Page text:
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As we have become more dependent on smartphones they have gone from simple means of communication to tracking devices and social monitors.The movement harnessing data collected by your smartphone or personal technology is known as Quantified Self.

It is currently best known for it’s use in diet and fitness apps for example Nike+ FuelBand or the Apple Watch. However similar apps have also been developed for contraception, family planning and now mental health.

Ginger.io was developed in Massachusetts. It takes the principle of Quantified Self and applies it to health monitoring. It’s first commercial products are designed for depression, anxiety disorders, bipolar disorder, and schizophrenia. The app can be downloaded for iPhone and Android.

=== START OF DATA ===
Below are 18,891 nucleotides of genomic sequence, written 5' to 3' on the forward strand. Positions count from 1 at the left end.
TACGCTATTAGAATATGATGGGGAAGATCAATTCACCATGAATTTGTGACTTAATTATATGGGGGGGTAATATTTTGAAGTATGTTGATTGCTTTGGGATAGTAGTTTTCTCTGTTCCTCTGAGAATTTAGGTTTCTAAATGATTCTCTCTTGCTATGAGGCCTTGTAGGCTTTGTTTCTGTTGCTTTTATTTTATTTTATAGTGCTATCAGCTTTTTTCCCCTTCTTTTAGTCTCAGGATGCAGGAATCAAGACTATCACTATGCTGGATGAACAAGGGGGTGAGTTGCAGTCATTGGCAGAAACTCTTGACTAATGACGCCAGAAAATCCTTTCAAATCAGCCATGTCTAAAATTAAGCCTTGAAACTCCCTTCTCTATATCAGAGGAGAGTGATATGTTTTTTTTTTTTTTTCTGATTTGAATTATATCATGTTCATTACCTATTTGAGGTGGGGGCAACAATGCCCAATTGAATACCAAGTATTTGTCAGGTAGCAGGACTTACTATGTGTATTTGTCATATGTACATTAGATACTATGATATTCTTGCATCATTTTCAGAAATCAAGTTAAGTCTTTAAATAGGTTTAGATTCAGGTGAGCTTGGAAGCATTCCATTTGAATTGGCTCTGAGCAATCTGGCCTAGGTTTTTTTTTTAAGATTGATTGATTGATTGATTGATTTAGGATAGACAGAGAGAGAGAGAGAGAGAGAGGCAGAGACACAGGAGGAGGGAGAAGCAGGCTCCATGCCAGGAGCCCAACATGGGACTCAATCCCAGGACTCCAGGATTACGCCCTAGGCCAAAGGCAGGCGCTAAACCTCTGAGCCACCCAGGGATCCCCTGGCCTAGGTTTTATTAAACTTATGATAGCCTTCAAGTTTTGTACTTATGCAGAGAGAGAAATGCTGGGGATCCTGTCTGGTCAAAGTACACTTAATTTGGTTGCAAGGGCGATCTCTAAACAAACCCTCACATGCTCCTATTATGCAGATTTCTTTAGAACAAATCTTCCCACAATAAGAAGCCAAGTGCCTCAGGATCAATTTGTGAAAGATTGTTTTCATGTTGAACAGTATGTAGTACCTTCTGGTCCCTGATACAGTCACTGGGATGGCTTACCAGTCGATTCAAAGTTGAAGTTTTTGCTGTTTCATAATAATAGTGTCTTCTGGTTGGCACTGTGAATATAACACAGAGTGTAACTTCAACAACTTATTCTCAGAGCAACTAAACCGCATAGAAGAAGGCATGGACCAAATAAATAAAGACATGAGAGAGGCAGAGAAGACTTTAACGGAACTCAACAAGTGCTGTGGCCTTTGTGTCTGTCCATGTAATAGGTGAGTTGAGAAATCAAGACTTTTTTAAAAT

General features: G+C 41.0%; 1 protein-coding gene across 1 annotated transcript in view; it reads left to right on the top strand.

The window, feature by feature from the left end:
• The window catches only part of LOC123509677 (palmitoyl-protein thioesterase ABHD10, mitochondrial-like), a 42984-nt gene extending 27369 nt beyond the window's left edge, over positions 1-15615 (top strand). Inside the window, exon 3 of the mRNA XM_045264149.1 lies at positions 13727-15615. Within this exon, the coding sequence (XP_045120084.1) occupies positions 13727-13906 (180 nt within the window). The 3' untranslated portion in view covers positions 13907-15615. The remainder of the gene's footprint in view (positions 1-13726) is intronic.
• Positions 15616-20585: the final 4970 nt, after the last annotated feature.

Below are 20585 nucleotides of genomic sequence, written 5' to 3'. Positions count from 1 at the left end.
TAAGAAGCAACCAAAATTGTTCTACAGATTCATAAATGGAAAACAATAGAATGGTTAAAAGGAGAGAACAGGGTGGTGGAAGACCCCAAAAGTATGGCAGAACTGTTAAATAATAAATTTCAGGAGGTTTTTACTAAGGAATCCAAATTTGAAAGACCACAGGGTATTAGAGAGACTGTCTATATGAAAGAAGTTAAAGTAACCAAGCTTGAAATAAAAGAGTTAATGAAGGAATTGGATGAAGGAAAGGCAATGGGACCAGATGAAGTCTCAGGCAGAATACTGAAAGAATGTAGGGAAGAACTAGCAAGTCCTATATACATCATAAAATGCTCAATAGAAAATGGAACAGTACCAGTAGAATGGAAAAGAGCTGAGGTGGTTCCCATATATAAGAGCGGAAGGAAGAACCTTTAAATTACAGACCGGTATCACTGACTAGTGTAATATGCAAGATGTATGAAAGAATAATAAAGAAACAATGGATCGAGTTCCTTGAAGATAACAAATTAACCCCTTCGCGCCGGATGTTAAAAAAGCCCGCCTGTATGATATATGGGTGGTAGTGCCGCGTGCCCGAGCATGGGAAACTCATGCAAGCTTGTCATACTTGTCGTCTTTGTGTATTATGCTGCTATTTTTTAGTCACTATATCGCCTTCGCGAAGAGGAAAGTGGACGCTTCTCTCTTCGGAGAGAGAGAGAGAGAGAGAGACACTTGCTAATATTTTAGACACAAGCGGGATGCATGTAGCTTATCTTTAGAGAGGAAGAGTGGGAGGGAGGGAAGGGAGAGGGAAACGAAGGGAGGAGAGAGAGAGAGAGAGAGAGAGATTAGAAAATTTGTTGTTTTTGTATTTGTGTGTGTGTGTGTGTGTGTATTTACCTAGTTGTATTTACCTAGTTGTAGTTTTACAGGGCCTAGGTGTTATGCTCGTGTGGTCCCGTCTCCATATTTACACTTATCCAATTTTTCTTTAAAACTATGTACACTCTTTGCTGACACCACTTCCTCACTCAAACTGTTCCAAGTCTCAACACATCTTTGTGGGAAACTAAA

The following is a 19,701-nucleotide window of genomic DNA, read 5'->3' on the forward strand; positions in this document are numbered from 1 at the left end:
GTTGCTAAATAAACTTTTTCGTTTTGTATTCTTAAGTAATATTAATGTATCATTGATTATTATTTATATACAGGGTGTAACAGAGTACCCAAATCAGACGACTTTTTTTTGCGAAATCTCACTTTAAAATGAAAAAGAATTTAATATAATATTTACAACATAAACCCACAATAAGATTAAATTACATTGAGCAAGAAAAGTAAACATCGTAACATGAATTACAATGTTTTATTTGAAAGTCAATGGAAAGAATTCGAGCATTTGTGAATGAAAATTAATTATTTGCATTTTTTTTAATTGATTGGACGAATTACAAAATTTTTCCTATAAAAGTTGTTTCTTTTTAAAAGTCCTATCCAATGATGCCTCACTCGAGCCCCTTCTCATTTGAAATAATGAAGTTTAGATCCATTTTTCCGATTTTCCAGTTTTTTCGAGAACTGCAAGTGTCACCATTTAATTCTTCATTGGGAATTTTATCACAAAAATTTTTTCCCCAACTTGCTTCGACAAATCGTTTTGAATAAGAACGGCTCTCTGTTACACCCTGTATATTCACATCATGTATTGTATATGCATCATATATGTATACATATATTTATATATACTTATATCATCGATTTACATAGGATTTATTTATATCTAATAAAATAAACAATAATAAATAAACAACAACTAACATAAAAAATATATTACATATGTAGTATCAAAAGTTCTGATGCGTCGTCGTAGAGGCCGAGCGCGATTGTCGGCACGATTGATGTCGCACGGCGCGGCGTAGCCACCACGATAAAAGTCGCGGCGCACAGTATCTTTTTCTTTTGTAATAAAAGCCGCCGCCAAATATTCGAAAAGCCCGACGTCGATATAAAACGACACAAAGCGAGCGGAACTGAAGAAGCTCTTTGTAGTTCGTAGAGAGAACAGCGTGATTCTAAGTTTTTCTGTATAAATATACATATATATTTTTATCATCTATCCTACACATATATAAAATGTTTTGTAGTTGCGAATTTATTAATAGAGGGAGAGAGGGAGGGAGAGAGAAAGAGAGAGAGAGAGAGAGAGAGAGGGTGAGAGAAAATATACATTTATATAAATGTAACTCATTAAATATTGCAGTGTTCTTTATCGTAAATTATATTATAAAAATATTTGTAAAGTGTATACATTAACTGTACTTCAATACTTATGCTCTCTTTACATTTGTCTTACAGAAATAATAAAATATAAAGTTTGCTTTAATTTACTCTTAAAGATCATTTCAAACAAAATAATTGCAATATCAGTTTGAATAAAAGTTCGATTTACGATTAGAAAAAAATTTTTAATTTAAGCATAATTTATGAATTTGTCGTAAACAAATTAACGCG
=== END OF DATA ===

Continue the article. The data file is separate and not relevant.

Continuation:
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It collects data in two ways: Passively by monitoring things your phone can record automatically like how often you, exercise, sleep or text friends. And actively by asking how your feeling and to recording it daily.

The creators claim this data can be used in two ways. Firstly if someone doesn’t get out of bed or contact anyone it may indicate a slump in mood. This can send off an alert to the users chosen parties be that doctors, friends or family. Then they know just to send a text or drop by to check out how the user is doing.

Secondly the daily self assessment maps how the user has been feeling over the course of a week or a month, since when you see the doctor it can be difficult to remember your overall well being. This also has the potential to help identify triggers and patterns.

Early results from the US indicate it may improve outcomes for users through early intervention. However for many the app may presents serious privacy and data protection issues.